Environmental and labour concerns Given that the enforcement of environmental standards in China itself is often lax, and that a number of Chinese SOEs have been involved in environmental catastrophes at home, critics of Chinese SOEs in Africa have grounds for concern about weak environmental standards that, for example, cause worries about pollution and unrestored land. Likewise, there are worries about the internal displacement of people impacted by the grant of mining licences or the construction of infrastructure, especially given that disputes and riots between the government, SOEs and displaced landholders are common in China. It is certainly true that Chinese SOEs often adopt a more rapid and, they would say, “pragmatic” approach to these issues than is commonly accepted in many Western countries. On the other hand, China National Petroleum Corporation has built the world’s largest biodegradable wastewater treatment facility in Sudan to eliminate the discharge of effluents. China Exim Bank and China Development Bank, meanwhile, also have their own environmental and social responsibility policies (although these may differ somewhat from the environmental impact assessments required by global financial institutions such as the International Finance Corporation and the European Investment Bank).
In the area of labour relations, Chinese SOEs have been involved in disputes resulting in strikes and even loss of life in Africa’s mining industry. The Chinese-owned Chambishi mine in Zambia, for example, has been plagued by tensions between workers and management, with 13 miners shot in 2006 and 1,000 dismissed in 2011 for going on strike. But here the Chinese SOEs are hardly alone. At South Africa’s Lonmin mine, majority- owned by Swiss-based Xtrata, a massacre of 34 striking workers took place in August 2012. Several illegal strikes followed at Anglo American, AngloGold Ashanti and Goldfields, resulting in over 35,000 miners being dismissed.
Responses to Institutional Voids Weak and non-existent institutional structures and incomplete and poorly-enforced regulations are realities that all firms have to face in doing business throughout much of Africa. These include the absence of clear industry policies and a lack of harmonization with laws in other domains such as labour, environment, community-level regulations and inefficient judicial systems. Critics of the behaviour of Chinese SOEs claim that they take advantage of these institutional “voids” to gainsay the system while others view what SOEs regard as pragmatism and a laissez faire attitude to African politics as unethical behaviour. What is clear, however, is that Chinese SOEs have often been much more heavily involved in guiding the evolution of Africa’s “soft” institutional infrastructure compared to Western investors. That includes shaping the regulatory infrastructure and development strategies under umbrellas such as the South-South and FOCAC cooperation agenda. In the process, Chinese SOEs have brought innovative solutions to overcoming institutional voids, solutions they have learned from solving similar problems back in China[xvi]. On the other hand, as newcomers to investing overseas, they have suffered the difficulties of operating in environments with unfamiliar cultures and institutions without the extensive experience of operating abroad accumulated over many decades by some of their Western counterparts. Chinese SOEs would admit that they have therefore made mistakes on the road to becoming more international.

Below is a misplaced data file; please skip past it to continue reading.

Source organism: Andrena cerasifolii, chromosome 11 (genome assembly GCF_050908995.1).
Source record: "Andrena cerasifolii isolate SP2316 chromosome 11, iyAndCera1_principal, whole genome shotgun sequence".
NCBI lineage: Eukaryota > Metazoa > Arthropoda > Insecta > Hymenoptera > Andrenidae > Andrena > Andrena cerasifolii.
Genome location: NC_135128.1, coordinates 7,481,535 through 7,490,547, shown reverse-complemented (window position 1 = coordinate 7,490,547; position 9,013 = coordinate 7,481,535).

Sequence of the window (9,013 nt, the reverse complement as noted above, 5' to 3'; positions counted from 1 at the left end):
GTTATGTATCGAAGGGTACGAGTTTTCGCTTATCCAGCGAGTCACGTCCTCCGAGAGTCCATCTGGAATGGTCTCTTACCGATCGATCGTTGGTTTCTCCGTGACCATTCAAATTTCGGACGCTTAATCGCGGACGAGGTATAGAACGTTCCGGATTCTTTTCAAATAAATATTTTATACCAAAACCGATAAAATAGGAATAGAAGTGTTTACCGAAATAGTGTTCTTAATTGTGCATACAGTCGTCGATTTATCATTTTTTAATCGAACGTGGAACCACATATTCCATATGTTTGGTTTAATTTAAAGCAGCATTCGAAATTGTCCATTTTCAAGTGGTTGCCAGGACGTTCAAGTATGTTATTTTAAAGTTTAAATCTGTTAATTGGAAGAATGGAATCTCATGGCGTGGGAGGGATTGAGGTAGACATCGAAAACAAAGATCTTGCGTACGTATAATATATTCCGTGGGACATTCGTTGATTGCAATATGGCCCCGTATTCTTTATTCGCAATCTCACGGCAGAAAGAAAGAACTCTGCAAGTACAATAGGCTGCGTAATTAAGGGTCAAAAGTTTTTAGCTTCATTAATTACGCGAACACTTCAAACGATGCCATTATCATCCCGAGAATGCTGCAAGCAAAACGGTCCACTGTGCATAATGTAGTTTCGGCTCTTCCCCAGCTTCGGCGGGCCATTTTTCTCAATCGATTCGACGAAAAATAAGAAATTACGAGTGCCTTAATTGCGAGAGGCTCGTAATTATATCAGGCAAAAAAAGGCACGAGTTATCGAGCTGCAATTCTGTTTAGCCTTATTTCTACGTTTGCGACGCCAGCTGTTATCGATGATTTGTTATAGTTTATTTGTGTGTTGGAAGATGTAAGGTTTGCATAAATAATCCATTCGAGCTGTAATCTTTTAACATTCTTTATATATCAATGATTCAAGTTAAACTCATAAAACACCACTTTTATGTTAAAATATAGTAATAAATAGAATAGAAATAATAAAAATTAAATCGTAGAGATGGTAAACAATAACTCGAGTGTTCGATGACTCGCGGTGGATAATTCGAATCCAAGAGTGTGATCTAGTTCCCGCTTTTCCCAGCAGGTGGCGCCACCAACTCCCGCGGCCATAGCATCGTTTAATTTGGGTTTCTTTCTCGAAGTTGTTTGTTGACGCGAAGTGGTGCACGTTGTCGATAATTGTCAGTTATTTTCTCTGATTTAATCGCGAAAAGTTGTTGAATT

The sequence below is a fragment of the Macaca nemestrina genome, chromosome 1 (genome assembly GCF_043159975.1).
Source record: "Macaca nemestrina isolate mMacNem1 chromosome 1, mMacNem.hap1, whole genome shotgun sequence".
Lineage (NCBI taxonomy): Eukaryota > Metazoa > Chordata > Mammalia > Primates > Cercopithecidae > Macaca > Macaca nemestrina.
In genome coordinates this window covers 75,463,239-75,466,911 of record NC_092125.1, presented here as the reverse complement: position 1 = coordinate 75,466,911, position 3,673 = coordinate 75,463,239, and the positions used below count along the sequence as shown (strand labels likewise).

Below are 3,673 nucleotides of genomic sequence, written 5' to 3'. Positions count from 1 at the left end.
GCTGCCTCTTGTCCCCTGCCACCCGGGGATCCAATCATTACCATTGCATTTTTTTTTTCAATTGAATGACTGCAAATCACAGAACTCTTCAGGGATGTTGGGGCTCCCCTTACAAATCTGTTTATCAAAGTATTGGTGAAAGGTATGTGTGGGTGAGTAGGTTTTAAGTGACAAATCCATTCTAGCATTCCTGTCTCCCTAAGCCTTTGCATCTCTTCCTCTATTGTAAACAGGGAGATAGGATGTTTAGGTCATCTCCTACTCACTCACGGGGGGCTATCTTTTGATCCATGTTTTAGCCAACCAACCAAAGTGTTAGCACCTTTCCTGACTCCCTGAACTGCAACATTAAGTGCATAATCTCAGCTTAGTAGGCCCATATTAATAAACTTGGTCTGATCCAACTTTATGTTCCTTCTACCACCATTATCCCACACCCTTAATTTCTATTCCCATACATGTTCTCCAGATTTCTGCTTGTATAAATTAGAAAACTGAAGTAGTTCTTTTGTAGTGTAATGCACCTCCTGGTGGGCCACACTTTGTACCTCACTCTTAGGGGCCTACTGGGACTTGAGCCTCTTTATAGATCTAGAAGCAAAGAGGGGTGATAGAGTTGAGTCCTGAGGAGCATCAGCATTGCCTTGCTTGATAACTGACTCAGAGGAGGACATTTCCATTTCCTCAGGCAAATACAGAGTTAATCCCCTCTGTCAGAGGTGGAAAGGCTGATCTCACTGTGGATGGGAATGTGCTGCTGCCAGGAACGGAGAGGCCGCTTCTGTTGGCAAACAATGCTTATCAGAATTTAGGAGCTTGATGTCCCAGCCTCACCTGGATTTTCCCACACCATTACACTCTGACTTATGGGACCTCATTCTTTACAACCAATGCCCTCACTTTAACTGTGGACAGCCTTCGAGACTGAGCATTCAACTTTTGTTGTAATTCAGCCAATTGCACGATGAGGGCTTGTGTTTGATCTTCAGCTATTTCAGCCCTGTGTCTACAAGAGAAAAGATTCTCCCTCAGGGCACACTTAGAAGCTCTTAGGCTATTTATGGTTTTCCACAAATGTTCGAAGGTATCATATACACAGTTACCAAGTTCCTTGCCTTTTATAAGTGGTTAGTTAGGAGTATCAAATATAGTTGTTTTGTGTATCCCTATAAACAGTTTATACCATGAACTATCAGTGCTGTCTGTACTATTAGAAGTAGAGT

Neither wholly saints nor sinners The reality, then, is that Chinese SOEs investing in Africa are neither wholly saints nor sinners. In large part this reflects their limited experience in internationalisation. On the positive side, their lack of legacy, combined with their close relationship with the Chinese government and its broader set of policy initiatives in Africa, has allowed them to engage more broadly in the processes of African development than most Western investors, including taking a role in building both hard infrastructure and soft institutions such as Special Economic Zones. On the downside, Chinese SOEs have made mistakes because of their lack of experience. And given their lack of robust practices to ensure transparency and good governance, they have sometimes acted in ways that their critics believe are unethical and harmful in the name of Chinese pragmatism and flexibility.
While Chinese SOEs are not participating in global initiatives that aim to improve corporate and national governance to the extent that they might be expected to, China has developed a number of internal polices followed by SOEs and private firms (that may or may not align exactly with existing global standards but are closer to full alignment than previously). In 2008, the state-owned Assets Supervision and Administration Commission of the State Council issued specific Guidance on CSR for state-owned enterprises, including an obligation for all state-owned enterprises to release CSR reports. Subsequently, there has been an increase in CSR training and skills development programs and the adoption of process based standards for environmental management and occupational safety. The reality, however, is that Africa’s institutional voids, and complex and uncertain politics inevitably pose challenges for all foreign investors. Some rise to those challenges more effectively than others. Chinese SOEs are no exception.